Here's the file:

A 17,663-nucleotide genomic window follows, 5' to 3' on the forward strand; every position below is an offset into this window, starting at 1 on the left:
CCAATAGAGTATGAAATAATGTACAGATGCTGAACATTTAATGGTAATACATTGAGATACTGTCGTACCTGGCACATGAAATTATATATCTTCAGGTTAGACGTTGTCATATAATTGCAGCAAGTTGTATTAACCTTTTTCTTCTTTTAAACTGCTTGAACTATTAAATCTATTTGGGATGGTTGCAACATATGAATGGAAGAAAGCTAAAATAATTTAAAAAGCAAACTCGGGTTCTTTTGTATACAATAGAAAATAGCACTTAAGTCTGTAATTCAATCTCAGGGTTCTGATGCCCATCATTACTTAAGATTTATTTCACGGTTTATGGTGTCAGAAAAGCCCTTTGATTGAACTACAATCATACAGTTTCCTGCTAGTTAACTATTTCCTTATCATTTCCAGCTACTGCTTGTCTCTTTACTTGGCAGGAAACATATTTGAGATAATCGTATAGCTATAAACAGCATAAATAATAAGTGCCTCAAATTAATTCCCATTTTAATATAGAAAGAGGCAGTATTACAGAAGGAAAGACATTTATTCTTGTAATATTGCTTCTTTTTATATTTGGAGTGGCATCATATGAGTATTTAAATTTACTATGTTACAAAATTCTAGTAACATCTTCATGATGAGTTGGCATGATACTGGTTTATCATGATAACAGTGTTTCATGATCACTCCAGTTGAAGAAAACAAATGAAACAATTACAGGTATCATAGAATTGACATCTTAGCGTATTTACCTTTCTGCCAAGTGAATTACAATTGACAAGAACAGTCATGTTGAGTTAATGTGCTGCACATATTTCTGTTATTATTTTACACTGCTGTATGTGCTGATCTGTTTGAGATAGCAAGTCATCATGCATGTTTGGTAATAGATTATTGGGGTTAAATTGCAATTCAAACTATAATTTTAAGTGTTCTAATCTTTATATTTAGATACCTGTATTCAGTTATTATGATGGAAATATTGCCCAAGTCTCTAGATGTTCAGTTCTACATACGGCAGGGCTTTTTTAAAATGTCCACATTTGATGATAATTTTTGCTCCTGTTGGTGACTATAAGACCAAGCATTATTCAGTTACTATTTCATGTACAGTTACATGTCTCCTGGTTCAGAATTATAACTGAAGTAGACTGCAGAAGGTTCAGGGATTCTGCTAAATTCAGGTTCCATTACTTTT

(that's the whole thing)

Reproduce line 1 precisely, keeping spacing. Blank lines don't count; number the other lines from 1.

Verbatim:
A 17,663-nucleotide genomic window follows, 5' to 3' on the forward strand; every position below is an offset into this window, starting at 1 on the left: